The SRAM Guide brakes are getting an upgrade. Or, more precisely, a replacement. The new SRAM G2 brakes bring along all of the best features that made the original Guides a popular choice, then add stronger calipers with tighter tolerances. They’ve also added a new “Power” organic brake pad compound, making these brakes light enough for trail use, but strong enough for competitive enduro riders.
Two models are offered, the G2 RSC and the G2 Ultimate, the differences of each we’ll explain as we go along…
Starting at the lever, the new G2 uses the same SwingLink leverage ratio, which is also the same as what’s on the Code brakes. So, if you’re moving between bikes, the brake’s lever feel will be the same.
Inside, some of the small parts have changed, and the assembly process has been refined. If you’re one of the unlucky folks that had a set of older Guides get stuck once you pulled the lever in, that issue was related to the master cylinder’s piston’s plastic material eventually swelling after a year or two of being in contact with the DOT 5.1 fluid. SRAM made a rolling change to that material to fix the problem a little more than a year ago, so it shouldn’t be an issue here (or in more recently manufactured Guide brakes).
The G2 RSC uses a bushing at the main lever pivot, and a new pivot dowel (aka “axle”). The G2 Ultimate uses a bearing, and upgrades to a carbon fiber lever blade.
G2 calipers are the real change
The big change is the calipers, which get more refined internals for tighter tolerances around the pistons and their seals. As with any hydraulic brake, the pistons rely on the seals not just to keep the fluid in and air out, but also to retract the pads after you release the lever. Here, they do the same, but SRAM says the improved design means you’ll have the same exact pad retraction and gap throughout the entire life of your brake pads. It also means the gap between the pads is more consistent from brake to brake, so installation should be easier because there’s always going to be the correct amount of gap between the pads.
The caliper body is beefed up a bit, with a slightly smaller pad opening. They also made the feet larger, so there’s more material all over, but especially where the calipers mount to your bike. The goal? To make the calipers stiffer, which means they’ll deliver more power under hard braking efforts. How much more? They say about 7%, but are also saying they’re basically mini Codes.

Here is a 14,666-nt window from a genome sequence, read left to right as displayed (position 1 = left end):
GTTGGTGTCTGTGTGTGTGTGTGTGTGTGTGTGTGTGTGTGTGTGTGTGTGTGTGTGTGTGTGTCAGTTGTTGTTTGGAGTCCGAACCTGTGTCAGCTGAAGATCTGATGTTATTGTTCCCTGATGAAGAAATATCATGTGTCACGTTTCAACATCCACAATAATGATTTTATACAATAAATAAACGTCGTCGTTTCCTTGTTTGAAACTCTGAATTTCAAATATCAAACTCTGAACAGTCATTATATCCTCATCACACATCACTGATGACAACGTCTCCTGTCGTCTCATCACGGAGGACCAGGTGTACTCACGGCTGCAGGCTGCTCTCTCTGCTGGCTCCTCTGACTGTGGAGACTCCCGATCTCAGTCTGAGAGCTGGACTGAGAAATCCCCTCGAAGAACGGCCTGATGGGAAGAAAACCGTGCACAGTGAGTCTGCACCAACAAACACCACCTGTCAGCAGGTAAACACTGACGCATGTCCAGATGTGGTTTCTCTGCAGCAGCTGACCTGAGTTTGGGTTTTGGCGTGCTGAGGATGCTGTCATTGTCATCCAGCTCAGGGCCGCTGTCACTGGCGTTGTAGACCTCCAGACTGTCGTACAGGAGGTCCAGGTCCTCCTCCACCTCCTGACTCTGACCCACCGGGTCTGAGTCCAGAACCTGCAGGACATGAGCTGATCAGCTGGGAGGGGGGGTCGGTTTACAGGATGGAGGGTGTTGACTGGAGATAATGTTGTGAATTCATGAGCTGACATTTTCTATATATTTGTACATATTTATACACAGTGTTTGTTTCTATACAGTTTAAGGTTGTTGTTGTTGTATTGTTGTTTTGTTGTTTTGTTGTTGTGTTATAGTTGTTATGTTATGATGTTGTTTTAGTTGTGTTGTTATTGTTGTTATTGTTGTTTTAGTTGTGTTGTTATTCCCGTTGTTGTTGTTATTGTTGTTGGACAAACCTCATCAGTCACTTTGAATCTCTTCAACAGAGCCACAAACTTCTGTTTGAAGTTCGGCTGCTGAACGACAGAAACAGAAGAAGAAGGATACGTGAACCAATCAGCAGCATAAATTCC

The pad shapes are the same as the Guides, and you’ll have your choice of metallic pads for the most power and wet, crappy conditions, or two different organic pads. The original Organic is now their “Quiet” pad, which is what comes stock and is a good general conditions pad. The new Power Organic pad adds more power and bite, particularly during extended braking sessions. All of the pads use a steel backplate, however they will offer an alloy-backed Metallic pad aftermarket that’s about 10g lighter. There’s no more stainless steel Heatshield on any of them because they’ve moved to a phenolic piston material, which doesn’t transmit very much heat from the pad to the fluid.
Other little changes & notes
It’s still a four-piston caliper, and piston sizes are still 14mm and 15mm (Same as the Guides. Code is 15mm/16mm, just for comparison). Both versions now use phenolic pistons, no more alloy pistons like on the Guide Ultimates. And the brake hose’s exterior material is a new, matte finish that won’t hold it’s shape as much. Meaning, it’ll uncoil from the box and be easier to install. And it’s matte, which is cool. These models replace the Guide Ultimate and RSC, but you’ll still find the Guide T and Guide R models in their lineup.
SRAM G2 brakes actual weights & specs
We’ve been testing the G2 RSC model, which weighs in at 254g for the uncut front brake and 274g for the rear. We did end up cutting down the hose length a bit for the install on an XL Niner RKT.
Not shown are weights for their Matchmaker clamps or caliper mounting bolts, which will add about 20g (pair) and 13g respectively.
Rotors come in at 109g (160mm) and 147g (180mm), plus 12g per wheel for bolts.
Model specs & pricing
The G2 Ultimate gets carbon lever and titanium hardware with the bearings for the lever pivot.
The RSC has an alloy blade with standard steel hardware and an improved bushing for the pivot. Both have reach and contact pad adjustments.
The brakes will start shipping in April 2019. The pads will be compatible with older Guides, too.
SRAM G2 first impressions
I’ve had quite a few rides on the new G2 brakes now, both on my own bike for the Samarathon MTB stage race and at the Eagle AXS launch. Already a fan of the Guides, the feel is essentially the same, which is a good thing. If you like the even power delivery with only a mild progression at the end of the lever stroke, you’ll like these. Ergonomically, they’re identical, and the RSC gives you all of the adjustability you could want.
My riding has been XC and trail, and for that they’ve been perfect. So, I can’t (yet) attest to their power for bigger descents, but I have done longer descents or been stuck behind slower riders with a lot of brake dragging and they performed consistently throughout that. The G2 sits in the middle of their line, with the Level still being their lighter XC brakes and the Code being for gravity riding.